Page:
Wyoming's governor may be a Democrat, but he doesn't seem to feel very warm and fuzzy where the federal government is concerned:
From today's Casper Star-Tribune:Freudenthal says wolf plan shows fed's 'heavy hand'
By JOAN BARRON Star-Tribune capital bureau Thursday, July 31, 2003
CHEYENNE -- Gov. Dave Freudenthal is among the many who don't like the wolf management plan approved by the Wyoming Game and Fish Commission but he says it is "workable."
"I don't think anybody likes this plan," Freudenthal said at a press conference Wednesday. "I mean, it's one of these things we didn't want to have to do to begin with. And it is just a continuing reminder of, frankly, the heavy-handed federal government in Wyoming."
Now, he said it is up to U.S. Fish and Wildlife Service (USFWS) officials to come through with their commitment to move forward to delist the wolf and remove federal protections under the Endangered Species Act.
The final state management plan classifies the gray wolf as both a predator and a trophy game animal and commits the state to maintaining at least 15 wolf packs statewide.
"We have to get the wolf delisted because the population numbers are growing exponentially," Freudenthal said.
He said two Republican legislators, Sen. Delaine Roberts of Etna and Rep. Mike Baker of Thermopolis, deserve credit for their work on the wolf management plan.
He said he is hoping for "speedy action" by the USFWS but isn't expecting it.
Earlier, Freudenthal asked the U.S. Department of Interior to identify one official as a "point person" to voice the department's position on wolf management.
"I think we're getting about as much federal dance on that as I've seen on anything," the governor said.
Despite his inquiries and those of Sen. Mike Enzi, R-Wyo., the department has not identified a spokesperson on wolves, he said, adding the state will proceed regardless.
The governor also announced the state is developing a long-range plan to improve visibility and air quality in the state.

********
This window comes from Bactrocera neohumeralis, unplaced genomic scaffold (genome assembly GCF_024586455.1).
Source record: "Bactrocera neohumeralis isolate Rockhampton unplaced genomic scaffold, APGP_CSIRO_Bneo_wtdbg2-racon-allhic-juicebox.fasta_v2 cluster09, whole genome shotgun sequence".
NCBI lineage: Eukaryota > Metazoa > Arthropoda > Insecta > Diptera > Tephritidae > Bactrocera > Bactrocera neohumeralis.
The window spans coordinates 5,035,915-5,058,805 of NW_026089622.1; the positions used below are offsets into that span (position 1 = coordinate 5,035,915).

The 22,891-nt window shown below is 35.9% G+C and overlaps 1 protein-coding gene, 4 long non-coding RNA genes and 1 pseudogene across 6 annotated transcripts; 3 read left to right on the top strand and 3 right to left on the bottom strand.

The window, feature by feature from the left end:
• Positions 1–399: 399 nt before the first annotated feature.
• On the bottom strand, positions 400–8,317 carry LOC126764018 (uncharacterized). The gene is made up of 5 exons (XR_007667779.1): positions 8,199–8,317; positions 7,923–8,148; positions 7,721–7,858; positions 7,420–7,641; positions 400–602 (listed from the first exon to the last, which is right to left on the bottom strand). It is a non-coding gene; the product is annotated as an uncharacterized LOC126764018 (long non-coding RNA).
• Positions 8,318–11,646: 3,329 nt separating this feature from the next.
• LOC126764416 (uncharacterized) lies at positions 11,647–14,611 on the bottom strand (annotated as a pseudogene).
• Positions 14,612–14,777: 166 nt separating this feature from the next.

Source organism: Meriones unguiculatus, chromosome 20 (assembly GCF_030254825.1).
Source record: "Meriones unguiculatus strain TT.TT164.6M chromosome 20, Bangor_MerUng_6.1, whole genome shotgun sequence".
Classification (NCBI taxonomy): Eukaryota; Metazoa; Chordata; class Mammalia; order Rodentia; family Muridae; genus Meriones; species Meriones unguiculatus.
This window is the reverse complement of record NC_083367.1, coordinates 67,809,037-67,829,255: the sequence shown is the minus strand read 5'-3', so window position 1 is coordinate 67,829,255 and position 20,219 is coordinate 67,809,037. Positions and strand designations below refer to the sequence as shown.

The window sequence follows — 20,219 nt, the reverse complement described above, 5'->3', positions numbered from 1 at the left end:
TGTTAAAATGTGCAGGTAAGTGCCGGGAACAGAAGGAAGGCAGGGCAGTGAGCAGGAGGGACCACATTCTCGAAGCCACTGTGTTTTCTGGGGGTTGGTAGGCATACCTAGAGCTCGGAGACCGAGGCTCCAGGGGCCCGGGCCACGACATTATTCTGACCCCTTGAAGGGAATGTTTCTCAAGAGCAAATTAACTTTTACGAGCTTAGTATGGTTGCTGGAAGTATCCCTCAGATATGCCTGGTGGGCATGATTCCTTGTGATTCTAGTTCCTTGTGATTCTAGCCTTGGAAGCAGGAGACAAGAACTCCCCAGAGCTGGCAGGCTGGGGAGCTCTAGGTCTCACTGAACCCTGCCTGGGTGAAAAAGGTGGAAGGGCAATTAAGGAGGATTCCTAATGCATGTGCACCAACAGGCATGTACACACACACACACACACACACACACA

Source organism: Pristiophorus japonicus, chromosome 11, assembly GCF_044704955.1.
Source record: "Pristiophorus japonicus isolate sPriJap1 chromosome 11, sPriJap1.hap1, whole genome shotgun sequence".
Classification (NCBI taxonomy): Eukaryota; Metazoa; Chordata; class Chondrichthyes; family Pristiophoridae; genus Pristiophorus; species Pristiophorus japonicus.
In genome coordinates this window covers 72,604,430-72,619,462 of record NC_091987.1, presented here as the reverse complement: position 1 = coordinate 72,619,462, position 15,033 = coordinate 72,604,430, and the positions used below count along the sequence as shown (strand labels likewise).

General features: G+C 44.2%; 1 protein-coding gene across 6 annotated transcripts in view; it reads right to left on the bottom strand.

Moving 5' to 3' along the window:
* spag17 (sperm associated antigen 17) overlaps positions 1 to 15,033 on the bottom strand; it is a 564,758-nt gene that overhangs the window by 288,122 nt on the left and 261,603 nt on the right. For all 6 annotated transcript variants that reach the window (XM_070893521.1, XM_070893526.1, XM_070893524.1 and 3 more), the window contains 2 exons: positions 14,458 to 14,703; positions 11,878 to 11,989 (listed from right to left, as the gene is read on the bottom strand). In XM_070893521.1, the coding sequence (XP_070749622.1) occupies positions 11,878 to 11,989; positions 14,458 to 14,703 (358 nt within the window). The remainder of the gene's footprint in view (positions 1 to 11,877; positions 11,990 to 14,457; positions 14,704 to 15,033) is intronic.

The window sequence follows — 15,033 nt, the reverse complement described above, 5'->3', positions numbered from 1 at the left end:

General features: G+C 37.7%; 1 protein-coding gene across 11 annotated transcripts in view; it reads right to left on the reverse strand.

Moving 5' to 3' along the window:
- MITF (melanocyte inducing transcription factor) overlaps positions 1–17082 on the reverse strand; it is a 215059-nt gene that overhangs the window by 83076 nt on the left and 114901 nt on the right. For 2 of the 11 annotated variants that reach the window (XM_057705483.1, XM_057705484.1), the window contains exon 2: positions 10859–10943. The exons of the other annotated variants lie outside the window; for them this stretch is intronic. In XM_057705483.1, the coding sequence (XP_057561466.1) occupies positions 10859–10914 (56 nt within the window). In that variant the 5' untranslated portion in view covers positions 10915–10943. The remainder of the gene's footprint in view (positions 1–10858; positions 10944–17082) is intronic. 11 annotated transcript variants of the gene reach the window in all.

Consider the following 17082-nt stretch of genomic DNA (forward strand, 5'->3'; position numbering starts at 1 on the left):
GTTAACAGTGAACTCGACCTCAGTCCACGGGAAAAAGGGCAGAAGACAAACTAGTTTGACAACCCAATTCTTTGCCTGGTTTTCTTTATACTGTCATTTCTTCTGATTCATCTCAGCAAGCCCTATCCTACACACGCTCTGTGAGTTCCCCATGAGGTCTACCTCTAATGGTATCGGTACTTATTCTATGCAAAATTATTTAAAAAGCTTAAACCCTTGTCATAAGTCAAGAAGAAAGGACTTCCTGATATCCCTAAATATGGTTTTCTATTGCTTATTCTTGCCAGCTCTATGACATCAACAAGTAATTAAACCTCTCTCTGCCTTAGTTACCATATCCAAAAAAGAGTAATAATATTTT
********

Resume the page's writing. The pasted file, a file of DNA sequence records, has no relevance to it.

Wyoming Department of Environmental Quality staff members have been working with the Western Regional Air Partnershp (WRAP) for several years to develop a plan to deal with problems first identified by the Grand Canyon Visibility Transport Commission in 1996.
The partnership supports efforts in 13 Western state governments and tribal areas to improve visibility in more than 156 federally designated areas, including Yellowstone National Park and the Bridger-Teton Wilderness area, as well as overall air quality in the entire region.
The plan follows guidelines in the federal Regional Haze Rule, according to a release from the governor's office. Those guidelines provide certainty and flexibility for the state's industries while also moving ahead to improve the state's water quality, the governor said.
He said energy development and environmental protection are "not mutually exclusive."
Both are public priorities and create pressures, he said.
"Policy development needs to account for those pressures but you don't have to have one or the other," he said.
Freudenthal also told of meeting Federal Energy Regulatory Commission Chairman Pat Wood in Gillette on Monday and their talk about increasing transmission capacity from Wyoming for natural gas and electricity. Wood also toured coalbed methane operations in the Powder River Basin.